In December 2019 the outbreak of coronavirus disease started in Hubei Province, China. The outbreak was declared by World Health Organization (WHO) as a Public Health Emergency of International Concern on 30 January 2020.WHO stated there’s a high risk of the 2019 coronavirus disease (COVID-19) spreading to other countries round the world. All sections of our society including businesses and employers – must act to prevent the spread of this disease.

How COVID-19 spreads

People could catch COVID-19 by touching contaminated surfaces or objects – then touching their eyes, nose or mouth. If they’re standing within one meter of an individual with COVID-19 they will catch it by inhaling droplets coughed out or exhaled by them. Risk of great illness rises with age: people over 40 years of ageseem to be more vulnerable than those under 40. People with weakened immune systems and other people with conditions like diabetes, heart and lung disease also are more susceptible to serious illness.

This blog gives advice on:

  1. Low cost ways to stop the spread of COVID-19 in your workplace
  2. Ways to manage COVID-19 risks when organizing meetings & events
  3. Things to think about once you and your employees travel
  4. Getting your workplace ready just in case COVID-19 arrives in your community
  1. Low cost ways to stop the spread of COVID-19 in your workplace

Employers should start doing this stuff now. They can already reduce working days and stop or slow the spread of COVID-19 if it arrives at one among your workplaces.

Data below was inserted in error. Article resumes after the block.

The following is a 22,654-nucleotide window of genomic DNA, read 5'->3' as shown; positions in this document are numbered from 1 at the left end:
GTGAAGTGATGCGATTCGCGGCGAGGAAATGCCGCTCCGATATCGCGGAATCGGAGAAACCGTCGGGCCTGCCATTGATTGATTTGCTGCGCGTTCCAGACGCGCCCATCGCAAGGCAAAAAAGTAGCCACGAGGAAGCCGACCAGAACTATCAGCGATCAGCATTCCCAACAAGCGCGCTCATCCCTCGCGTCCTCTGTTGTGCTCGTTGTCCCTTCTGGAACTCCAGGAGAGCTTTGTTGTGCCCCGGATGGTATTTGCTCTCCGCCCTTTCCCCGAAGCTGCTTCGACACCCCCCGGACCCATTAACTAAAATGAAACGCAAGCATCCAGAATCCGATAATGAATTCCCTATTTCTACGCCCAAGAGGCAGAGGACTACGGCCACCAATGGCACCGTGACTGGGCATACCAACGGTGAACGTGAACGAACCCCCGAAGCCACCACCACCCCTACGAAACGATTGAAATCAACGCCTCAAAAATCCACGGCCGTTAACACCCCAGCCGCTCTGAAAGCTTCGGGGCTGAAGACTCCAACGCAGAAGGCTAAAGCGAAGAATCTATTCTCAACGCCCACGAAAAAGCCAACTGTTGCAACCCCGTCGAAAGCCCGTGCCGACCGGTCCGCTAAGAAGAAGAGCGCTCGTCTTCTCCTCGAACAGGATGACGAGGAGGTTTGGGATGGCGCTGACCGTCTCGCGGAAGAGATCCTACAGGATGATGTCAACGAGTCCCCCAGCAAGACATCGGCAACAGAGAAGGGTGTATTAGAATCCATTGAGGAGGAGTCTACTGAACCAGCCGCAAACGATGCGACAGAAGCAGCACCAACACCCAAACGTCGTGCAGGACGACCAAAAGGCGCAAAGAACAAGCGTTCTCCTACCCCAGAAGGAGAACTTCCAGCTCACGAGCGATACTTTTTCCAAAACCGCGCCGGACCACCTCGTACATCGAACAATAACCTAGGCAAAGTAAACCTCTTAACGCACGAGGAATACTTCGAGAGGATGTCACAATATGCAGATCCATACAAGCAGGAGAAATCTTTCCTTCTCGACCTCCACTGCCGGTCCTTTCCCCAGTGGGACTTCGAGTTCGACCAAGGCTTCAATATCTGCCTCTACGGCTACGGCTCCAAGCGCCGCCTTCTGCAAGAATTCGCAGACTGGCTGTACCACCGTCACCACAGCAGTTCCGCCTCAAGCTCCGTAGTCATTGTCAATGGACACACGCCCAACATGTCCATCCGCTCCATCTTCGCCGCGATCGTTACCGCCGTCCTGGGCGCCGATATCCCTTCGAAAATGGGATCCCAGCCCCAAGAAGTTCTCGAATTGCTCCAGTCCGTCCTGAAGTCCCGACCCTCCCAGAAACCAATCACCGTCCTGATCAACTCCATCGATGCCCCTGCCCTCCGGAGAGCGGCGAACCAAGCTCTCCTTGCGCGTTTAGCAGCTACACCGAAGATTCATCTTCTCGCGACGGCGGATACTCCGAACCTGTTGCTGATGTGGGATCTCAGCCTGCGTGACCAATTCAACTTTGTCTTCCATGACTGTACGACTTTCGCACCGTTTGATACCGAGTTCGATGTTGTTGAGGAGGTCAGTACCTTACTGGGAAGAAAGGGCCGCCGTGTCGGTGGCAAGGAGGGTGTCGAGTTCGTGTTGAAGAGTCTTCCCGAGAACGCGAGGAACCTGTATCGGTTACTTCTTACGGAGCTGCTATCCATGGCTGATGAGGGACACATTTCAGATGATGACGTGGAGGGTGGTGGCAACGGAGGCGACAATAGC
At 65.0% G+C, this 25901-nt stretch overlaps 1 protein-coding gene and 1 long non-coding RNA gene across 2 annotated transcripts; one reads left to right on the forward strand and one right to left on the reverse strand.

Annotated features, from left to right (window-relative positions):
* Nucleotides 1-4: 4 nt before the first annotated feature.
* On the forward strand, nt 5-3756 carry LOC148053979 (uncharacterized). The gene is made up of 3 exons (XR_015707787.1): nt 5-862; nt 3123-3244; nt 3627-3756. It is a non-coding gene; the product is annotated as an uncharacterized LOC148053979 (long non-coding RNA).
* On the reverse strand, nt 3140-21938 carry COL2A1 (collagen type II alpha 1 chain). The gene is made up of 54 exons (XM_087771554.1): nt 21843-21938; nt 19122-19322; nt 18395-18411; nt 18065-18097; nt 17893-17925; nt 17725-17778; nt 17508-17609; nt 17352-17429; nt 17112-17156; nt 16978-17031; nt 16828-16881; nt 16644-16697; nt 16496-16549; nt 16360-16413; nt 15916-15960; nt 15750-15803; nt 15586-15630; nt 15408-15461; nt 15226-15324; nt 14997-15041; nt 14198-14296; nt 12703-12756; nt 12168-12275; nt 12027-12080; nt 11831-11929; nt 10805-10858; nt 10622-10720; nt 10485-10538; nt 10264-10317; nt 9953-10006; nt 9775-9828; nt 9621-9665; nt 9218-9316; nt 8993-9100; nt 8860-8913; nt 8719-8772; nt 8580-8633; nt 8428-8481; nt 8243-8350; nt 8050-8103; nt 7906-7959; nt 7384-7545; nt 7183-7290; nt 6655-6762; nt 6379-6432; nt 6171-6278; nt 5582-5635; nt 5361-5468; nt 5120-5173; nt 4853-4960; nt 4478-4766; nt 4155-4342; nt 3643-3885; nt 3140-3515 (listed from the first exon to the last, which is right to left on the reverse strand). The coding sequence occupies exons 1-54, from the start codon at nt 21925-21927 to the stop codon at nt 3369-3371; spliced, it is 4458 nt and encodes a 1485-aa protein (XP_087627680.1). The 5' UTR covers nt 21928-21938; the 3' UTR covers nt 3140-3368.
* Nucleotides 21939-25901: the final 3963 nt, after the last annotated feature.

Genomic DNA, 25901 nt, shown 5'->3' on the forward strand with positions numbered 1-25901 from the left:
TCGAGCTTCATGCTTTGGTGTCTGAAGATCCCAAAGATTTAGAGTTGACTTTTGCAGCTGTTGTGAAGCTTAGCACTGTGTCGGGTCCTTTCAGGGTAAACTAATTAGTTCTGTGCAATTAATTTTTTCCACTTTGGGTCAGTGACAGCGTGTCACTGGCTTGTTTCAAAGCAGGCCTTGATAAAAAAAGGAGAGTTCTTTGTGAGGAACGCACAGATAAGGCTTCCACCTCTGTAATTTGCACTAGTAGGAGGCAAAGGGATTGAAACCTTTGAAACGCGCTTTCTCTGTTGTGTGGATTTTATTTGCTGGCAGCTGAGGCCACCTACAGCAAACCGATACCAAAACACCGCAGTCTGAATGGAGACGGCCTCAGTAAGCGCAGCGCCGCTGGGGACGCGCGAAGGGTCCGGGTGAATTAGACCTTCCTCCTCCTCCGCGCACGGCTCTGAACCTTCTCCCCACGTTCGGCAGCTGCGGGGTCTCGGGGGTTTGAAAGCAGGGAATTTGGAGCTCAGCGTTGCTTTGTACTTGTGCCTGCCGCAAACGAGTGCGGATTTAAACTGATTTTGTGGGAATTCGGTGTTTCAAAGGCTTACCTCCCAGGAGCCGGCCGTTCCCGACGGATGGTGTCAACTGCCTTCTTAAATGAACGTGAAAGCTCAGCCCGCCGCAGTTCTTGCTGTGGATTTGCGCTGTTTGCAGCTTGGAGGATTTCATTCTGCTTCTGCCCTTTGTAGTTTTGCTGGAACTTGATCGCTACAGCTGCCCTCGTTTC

• Maintain your workplaces are clean and hygienic
  • Surfaces (e.g. desks and tables) and objects (e.g. telephones, keyboards) need to be wiped with disinfectant regularly.

Promote good respiratory hygiene in the workplace

  • Display posters promoting respiratory hygiene. Combine this with other communication

measures like offering guidance from occupational health and safety officers, briefing

at meetings and information on the intranet etc.

  • Make sure that face masks and / or paper tissues are available at your workplaces, for those who develop a runny nose or cough at work, alongside closed bins for hygienically disposing of them
  • Keep communicating and promoting the message that they need to stay home even if they have just mild symptoms of COVID-19.
  • Combine this with other communication channels commonly utilized in your organization or business
  1. Key considerations to prevent or reduce COVID-19 risks

BEFORE the meeting or event

  • Check the recommendation from the authorities within the community where you propose to carry the meeting or event. Follow their advice.
  • Develop and agree preparedness decide to prevent infection at your meeting or event.
  • Consider whether a face-to-face meeting or event is required
  • Could the meeting or event be scaled down in order that fewer people attend?

Develop and agree a response plan just in case someone at the meeting becomes ill with symptoms of COVID-19 (dry cough, fever, malaise). This plan should include at least:

  • Identify an area where someone who is feeling unwell or has symptoms are often safely isolated
  • Have an idea for a way they will be safely transferred from there to a clinic.

DURING the meeting or event